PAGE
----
'Every teacher, every day, learns something new'
Current post Newly qualified, teaching Year 3 at Arbourthorne community primary school in Sheffield
Career to date?
After A-levels I did a four-year BEd course at De Montfort University in Bedford, with experience at a variety of schools around Bedford, Milton Keynes and Cambridgeshire. I finished last May and applied to the Sheffield pool.
Why did you become a teacher?
I have always wanted to teach - people said I was a born teacher. At the end of the day I wanted to help children achieve and succeed, and teaching is such a rewarding job. As far as influences are concerned, I always had good teaching when I was younger, but I wouldn't pick out one teacher in particular. And I've always been interested in how children learn.
What's the best thing that's happened to you so far?
I don't think there's one thing in particular. But any teacher would say that the best thing is when you finally see that the penny has dropped.
When you're watching children at the beginning of the lesson, and their faces tell you they know nothing, then at the end of the lesson it's as if a light has suddenly been switched on - everything falls into place for them and they've got it. That has to be the best thing for anyone - having a successful lesson where all the children have achieved and enjoyed it.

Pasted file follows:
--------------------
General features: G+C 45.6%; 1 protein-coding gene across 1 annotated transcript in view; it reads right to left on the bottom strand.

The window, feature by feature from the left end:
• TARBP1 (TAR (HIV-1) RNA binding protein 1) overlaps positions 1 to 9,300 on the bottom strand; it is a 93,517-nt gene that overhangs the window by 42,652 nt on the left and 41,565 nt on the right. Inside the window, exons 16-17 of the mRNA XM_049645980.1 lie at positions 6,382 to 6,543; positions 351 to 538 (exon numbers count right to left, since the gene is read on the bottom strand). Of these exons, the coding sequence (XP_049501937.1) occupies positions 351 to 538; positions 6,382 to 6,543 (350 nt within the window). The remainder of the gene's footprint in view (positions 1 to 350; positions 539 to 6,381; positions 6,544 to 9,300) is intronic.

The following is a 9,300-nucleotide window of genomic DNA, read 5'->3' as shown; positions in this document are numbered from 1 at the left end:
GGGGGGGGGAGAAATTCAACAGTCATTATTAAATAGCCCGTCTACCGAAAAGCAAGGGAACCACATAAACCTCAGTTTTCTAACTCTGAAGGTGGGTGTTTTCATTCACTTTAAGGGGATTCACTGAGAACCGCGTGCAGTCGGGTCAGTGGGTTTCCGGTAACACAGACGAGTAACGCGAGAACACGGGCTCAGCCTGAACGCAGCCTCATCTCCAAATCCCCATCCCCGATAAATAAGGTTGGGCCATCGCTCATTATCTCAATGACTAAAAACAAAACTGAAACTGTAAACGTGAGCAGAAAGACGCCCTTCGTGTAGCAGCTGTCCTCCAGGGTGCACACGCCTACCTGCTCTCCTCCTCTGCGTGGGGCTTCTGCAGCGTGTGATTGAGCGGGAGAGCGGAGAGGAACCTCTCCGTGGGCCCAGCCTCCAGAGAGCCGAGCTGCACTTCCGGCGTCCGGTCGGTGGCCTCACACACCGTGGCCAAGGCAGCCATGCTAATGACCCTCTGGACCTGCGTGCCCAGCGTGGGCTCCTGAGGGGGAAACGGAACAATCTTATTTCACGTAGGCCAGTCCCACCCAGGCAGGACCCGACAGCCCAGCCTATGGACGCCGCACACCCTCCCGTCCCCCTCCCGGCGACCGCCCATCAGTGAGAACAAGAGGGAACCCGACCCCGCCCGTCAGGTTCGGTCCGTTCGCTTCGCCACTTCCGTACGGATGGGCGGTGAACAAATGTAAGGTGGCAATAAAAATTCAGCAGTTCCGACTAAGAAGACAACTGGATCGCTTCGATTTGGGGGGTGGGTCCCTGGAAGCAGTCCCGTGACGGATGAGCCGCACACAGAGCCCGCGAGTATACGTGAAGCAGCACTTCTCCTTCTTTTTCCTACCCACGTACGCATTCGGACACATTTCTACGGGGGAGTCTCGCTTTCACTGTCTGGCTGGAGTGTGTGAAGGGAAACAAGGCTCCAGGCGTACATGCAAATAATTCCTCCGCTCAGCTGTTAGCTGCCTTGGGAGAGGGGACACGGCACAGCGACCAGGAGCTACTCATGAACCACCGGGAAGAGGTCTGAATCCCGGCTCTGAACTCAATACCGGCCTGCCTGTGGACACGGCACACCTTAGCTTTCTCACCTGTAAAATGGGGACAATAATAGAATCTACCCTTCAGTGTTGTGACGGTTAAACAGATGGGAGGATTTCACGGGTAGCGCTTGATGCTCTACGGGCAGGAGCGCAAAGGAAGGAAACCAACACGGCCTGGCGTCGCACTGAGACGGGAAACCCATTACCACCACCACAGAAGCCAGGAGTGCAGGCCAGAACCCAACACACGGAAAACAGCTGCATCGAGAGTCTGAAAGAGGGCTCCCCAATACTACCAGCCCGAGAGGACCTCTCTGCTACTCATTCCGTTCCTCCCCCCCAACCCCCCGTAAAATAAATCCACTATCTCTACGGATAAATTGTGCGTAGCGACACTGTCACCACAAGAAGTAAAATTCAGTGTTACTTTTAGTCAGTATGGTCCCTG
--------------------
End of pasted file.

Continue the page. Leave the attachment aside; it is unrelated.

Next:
And the worst?
I had a lesson crumple on me. When it goes totally wrong and you know you could have done better, and the children haven't gained much from it. But teaching itself is a learning curve. I'm still learning. Every teacher, every day, learns something new, or better ways to do things.
What do you like most about teaching?
The relationships you make with children. I love the teaching itself - the paperwork's not so great.
What is your dream job?
Still in teaching but a bit further up the ladder, perhaps a subject co-ordinator. My subjects are science and technology - I've recently been made team leader for design technology for the school and I would like to achieve the same in science eventually. Science is good fun, and it's up to the teacher to make it so for their pupils. It's mainly practical and I believe that's how children learn, through a lot of practice. They're finding things out without realising it - and enjoying it at the same time.
Don't let the paperwork blind you as to why you went into teaching. Enjoy the children. A lot of people get bogged down by the workload because it's such a strenuous job.
Interview by Martin Whittaker